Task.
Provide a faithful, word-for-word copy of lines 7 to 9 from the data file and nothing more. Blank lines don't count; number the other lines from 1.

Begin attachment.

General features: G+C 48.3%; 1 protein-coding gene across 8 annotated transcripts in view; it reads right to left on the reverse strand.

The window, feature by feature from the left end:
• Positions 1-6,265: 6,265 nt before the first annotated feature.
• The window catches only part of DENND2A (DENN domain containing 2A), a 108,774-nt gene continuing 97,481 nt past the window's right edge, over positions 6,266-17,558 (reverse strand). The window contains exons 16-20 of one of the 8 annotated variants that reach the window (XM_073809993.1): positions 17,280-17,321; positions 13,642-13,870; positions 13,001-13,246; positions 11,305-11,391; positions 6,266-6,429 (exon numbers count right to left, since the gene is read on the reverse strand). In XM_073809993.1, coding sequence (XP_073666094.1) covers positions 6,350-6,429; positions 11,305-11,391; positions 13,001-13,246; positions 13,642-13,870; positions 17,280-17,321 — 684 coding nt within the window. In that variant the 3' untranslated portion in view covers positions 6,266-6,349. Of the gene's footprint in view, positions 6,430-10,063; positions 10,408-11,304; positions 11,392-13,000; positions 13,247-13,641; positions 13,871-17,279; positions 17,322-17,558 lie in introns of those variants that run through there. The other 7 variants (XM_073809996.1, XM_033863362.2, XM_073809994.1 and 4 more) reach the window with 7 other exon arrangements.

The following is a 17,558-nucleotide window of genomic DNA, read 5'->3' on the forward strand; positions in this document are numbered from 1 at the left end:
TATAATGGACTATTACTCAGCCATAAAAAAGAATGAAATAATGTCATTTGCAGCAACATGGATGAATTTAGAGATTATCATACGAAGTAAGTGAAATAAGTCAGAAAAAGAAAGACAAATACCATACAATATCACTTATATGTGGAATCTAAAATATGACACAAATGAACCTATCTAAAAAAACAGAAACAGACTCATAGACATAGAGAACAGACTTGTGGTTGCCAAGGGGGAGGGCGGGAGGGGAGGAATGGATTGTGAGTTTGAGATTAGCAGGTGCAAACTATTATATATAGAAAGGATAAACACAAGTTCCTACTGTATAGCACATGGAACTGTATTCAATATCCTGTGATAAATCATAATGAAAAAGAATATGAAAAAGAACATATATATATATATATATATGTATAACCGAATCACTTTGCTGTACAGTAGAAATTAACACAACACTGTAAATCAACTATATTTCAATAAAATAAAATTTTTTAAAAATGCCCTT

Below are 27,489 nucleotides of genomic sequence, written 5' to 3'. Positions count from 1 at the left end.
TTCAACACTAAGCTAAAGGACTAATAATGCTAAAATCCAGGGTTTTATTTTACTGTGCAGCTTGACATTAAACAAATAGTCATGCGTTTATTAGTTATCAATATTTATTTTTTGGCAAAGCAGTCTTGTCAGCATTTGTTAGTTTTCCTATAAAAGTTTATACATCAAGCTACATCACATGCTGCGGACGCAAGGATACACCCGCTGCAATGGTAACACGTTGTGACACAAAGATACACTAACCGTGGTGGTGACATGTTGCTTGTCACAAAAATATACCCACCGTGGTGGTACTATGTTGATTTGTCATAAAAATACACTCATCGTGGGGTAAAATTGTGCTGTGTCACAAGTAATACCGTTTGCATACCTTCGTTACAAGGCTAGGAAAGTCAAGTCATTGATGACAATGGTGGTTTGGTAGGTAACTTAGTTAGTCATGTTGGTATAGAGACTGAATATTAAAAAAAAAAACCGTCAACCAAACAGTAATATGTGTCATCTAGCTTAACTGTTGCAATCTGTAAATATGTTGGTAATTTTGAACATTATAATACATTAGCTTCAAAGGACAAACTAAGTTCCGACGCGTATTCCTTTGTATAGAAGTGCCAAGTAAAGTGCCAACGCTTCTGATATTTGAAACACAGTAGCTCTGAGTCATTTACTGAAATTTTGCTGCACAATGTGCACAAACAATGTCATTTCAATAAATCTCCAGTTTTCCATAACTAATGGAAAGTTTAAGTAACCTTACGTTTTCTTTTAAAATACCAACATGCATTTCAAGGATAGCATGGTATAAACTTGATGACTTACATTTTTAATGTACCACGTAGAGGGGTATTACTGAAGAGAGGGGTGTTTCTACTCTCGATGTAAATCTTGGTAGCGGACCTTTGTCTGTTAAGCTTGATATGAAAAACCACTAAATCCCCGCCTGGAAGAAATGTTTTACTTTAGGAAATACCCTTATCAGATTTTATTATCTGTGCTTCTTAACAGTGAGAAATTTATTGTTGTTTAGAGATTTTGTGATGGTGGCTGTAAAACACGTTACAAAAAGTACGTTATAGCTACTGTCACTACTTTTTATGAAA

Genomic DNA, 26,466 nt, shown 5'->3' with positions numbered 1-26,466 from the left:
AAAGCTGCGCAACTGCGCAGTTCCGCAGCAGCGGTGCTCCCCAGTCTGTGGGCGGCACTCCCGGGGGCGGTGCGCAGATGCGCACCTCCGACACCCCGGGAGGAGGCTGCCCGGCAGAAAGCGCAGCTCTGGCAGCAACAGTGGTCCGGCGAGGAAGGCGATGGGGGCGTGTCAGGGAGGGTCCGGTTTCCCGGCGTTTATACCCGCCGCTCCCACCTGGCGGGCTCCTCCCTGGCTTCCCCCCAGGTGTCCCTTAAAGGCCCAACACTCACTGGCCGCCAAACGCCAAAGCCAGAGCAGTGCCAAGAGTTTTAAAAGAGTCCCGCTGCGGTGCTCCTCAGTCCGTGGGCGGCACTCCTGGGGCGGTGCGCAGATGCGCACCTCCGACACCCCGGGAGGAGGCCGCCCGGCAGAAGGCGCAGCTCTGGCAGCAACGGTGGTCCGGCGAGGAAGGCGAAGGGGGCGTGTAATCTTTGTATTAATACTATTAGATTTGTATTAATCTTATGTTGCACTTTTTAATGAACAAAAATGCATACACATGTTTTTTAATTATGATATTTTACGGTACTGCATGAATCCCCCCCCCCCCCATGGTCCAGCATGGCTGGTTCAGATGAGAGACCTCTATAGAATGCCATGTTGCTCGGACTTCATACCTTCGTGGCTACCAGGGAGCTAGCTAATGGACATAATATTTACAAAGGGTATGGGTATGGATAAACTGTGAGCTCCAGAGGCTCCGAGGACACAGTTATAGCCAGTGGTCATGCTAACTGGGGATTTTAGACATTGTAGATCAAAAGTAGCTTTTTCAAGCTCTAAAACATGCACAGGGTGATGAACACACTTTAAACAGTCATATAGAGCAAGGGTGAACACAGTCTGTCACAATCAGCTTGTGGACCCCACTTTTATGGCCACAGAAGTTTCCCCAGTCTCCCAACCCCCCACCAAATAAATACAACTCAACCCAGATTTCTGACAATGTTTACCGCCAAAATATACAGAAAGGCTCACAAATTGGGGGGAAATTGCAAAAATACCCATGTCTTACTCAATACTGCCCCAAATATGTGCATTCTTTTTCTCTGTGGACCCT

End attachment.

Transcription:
Below are 27,489 nucleotides of genomic sequence, written 5' to 3'. Positions count from 1 at the left end.
TTCAACACTAAGCTAAAGGACTAATAATGCTAAAATCCAGGGTTTTATTTTACTGTGCAGCTTGACATTAAACAAATAGTCATGCGTTTATTAGTTATCAATATTTATTTTTTGGCAAAGCAGTCTTGTCAGCATTTGTTAGTTTTCCTATAAAAGTTTATACATCAAGCTACATCACATGCTGCGGACGCAAGGATACACCCGCTGCAATGGTAACACGTTGTGACACAAAGATACACTAACCGTGGTGGTGACATGTTGCTTGTCACAAAAATATACCCACCGTGGTGGTACTATGTTGATTTGTCATAAAAATACACTCATCGTGGGGTAAAATTGTGCTGTGTCACAAGTAATACCGTTTGCATACCTTCGTTACAAGGCTAGGAAAGTCAAGTCATTGATGACAATGGTGGTTTGGTAGGTAACTTAGTTAGTCATGTTGGTATAGAGACTGAATATTAAAAAAAAAAACCGTCAACCAAACAGTAATATGTGTCATCTAGCTTAACTGTTGCAATCTGTAAATATGTTGGTAATTTTGAACATTATAATACATTAGCTTCAAAGGACAAACTAAGTTCCGACGCGTATTCCTTTGTATAGAAGTGCCAAGTAAAGTGCCAACGCTTCTGATATTTGAAACACAGTAGCTCTGAGTCATTTACTGAAATTTTGCTGCACAATGTGCACAAACAATGTCATTTCAATAAATCTCCAGTTTTCCATAACTAATGGAAAGTTTAAGTAACCTTACGTTTTCTTTTAAAATACCAACATGCATTTCAAGGATAGCATGGTATAAACTTGATGACTTACATTTTTAATGTACCACGTAGAGGGGTATTACTGAAGAGAGGGGTGTTTCTACTCTCGATGTAAATCTTGGTAGCGGACCTTTGTCTGTTAAGCTTGATATGAAAAACCACTAAATCCCCGCCTGGAAGAAATGTTTTACTTTAGGAAATACCCTTATCAGATTTTATTATCTGTGCTTCTTAACAGTGAGAAATTTATTGTTGTTTAGAGATTTTGTGATGGTGGCTGTAAAACACGTTACAAAAAGTACGTTATAGCTACTGTCACTACTTTTTATGAAA

Genomic DNA, 26,466 nt, shown 5'->3' with positions numbered 1-26,466 from the left: